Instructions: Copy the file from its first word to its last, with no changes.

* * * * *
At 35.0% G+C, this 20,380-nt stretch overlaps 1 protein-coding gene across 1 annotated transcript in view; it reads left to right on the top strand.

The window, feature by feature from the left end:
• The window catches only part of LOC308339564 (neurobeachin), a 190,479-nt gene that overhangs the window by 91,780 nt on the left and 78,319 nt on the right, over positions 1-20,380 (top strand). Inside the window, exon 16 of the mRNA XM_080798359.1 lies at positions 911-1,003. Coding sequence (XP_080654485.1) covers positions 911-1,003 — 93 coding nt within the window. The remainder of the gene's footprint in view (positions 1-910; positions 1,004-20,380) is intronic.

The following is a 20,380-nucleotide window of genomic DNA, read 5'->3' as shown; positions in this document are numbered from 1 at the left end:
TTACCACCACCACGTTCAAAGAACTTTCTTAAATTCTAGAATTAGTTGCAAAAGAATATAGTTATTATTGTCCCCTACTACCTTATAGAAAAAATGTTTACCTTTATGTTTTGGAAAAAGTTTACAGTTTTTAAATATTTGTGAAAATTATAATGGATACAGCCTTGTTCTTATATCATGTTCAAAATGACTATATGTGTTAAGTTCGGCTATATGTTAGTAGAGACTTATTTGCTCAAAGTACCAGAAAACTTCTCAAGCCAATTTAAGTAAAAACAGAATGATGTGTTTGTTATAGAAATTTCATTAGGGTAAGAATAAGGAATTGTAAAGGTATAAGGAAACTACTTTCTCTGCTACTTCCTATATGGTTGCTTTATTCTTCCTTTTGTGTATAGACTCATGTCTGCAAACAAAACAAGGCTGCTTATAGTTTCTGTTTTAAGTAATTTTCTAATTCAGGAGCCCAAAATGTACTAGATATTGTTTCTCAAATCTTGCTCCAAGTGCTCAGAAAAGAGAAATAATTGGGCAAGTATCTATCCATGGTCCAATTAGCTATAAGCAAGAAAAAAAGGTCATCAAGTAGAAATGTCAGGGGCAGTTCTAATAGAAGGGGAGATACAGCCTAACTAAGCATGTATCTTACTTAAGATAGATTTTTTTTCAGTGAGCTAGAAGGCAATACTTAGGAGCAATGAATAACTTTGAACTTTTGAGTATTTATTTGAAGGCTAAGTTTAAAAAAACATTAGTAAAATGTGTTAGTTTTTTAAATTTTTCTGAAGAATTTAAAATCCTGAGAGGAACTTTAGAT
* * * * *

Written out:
At 35.0% G+C, this 20,380-nt stretch overlaps 1 protein-coding gene across 1 annotated transcript in view; it reads left to right on the top strand.

The window, feature by feature from the left end:
• The window catches only part of LOC308339564 (neurobeachin), a 190,479-nt gene that overhangs the window by 91,780 nt on the left and 78,319 nt on the right, over positions 1-20,380 (top strand). Inside the window, exon 16 of the mRNA XM_080798359.1 lies at positions 911-1,003. Coding sequence (XP_080654485.1) covers positions 911-1,003 — 93 coding nt within the window. The remainder of the gene's footprint in view (positions 1-910; positions 1,004-20,380) is intronic.

The following is a 20,380-nucleotide window of genomic DNA, read 5'->3' as shown; positions in this document are numbered from 1 at the left end:
TTACCACCACCACGTTCAAAGAACTTTCTTAAATTCTAGAATTAGTTGCAAAAGAATATAGTTATTATTGTCCCCTACTACCTTATAGAAAAAATGTTTACCTTTATGTTTTGGAAAAAGTTTACAGTTTTTAAATATTTGTGAAAATTATAATGGATACAGCCTTGTTCTTATATCATGTTCAAAATGACTATATGTGTTAAGTTCGGCTATATGTTAGTAGAGACTTATTTGCTCAAAGTACCAGAAAACTTCTCAAGCCAATTTAAGTAAAAACAGAATGATGTGTTTGTTATAGAAATTTCATTAGGGTAAGAATAAGGAATTGTAAAGGTATAAGGAAACTACTTTCTCTGCTACTTCCTATATGGTTGCTTTATTCTTCCTTTTGTGTATAGACTCATGTCTGCAAACAAAACAAGGCTGCTTATAGTTTCTGTTTTAAGTAATTTTCTAATTCAGGAGCCCAAAATGTACTAGATATTGTTTCTCAAATCTTGCTCCAAGTGCTCAGAAAAGAGAAATAATTGGGCAAGTATCTATCCATGGTCCAATTAGCTATAAGCAAGAAAAAAAGGTCATCAAGTAGAAATGTCAGGGGCAGTTCTAATAGAAGGGGAGATACAGCCTAACTAAGCATGTATCTTACTTAAGATAGATTTTTTTTCAGTGAGCTAGAAGGCAATACTTAGGAGCAATGAATAACTTTGAACTTTTGAGTATTTATTTGAAGGCTAAGTTTAAAAAAACATTAGTAAAATGTGTTAGTTTTTTAAATTTTTCTGAAGAATTTAAAATCCTGAGAGGAACTTTAGAT